My approach to the practice of law is simple:
Your case will be as important to me as it is to you.
After the arrest, the clerk's office will schedule your first court date called an arraignment in front of the judge. If you do not have an Attorney, the court will read the charges and ask you to enter a plea either guilty, no contest or not guilty. If you enter a guilty or no contest plea, then the court will adjudicate you guilty of DUI and impose a sentence which could include jail time and probation.

A guilty plea is essentially the same as a "no contest" plea. A conviction results in either case and you can never seal or remove that mug shot, arrest record, or court record of the conviction. Entering a plea at arraignment is not a good idea because you will not be eligible for a hardship license until after you've completed DUI school.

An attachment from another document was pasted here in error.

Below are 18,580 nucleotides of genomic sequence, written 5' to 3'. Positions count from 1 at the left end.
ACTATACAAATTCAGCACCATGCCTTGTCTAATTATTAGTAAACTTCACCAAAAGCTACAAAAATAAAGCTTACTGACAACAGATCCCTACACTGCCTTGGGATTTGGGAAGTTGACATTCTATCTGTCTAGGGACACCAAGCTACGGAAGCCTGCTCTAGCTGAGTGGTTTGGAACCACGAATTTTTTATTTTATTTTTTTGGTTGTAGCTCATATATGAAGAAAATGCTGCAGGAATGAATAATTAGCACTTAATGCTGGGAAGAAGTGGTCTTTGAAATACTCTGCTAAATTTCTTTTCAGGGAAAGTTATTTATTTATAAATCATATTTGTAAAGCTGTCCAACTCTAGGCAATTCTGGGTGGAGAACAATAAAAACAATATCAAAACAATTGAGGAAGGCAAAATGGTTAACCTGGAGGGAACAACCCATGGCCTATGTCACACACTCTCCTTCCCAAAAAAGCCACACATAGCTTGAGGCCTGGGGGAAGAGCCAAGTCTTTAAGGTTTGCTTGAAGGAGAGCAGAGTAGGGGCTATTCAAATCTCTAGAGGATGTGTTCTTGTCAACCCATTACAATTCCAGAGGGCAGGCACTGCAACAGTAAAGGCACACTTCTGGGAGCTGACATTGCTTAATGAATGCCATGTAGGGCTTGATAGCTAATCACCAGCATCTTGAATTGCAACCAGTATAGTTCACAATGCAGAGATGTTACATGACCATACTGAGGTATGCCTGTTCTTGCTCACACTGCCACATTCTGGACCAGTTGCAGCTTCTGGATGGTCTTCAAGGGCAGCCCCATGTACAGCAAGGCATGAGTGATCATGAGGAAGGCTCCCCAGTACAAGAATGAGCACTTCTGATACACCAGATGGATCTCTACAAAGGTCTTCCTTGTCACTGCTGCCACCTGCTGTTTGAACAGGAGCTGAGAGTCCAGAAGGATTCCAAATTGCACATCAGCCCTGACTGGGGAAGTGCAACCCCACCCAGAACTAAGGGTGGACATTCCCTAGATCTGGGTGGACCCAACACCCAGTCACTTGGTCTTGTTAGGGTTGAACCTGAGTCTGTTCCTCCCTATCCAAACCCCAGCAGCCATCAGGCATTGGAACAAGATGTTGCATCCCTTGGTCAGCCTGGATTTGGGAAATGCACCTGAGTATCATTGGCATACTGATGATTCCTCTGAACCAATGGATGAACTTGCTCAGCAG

Trying to resolve your case without an experienced criminal defense attorney is not a good idea. Before entering a plea, at a minimum, you should review all of the police reports and watch the video at the roadside or at the police station.

We can talk about the evidence in your case before considering a plea to the charges. Many of these cases are reduced to less serious charges such as reckless driving. I always fight for a reduction depending on the facts of the case and always explore all areas of mitigation that the prosecutor should find relevant in determining whether to offer a plea to a lesser offense

Fighting Criminal Charges in the Courtroom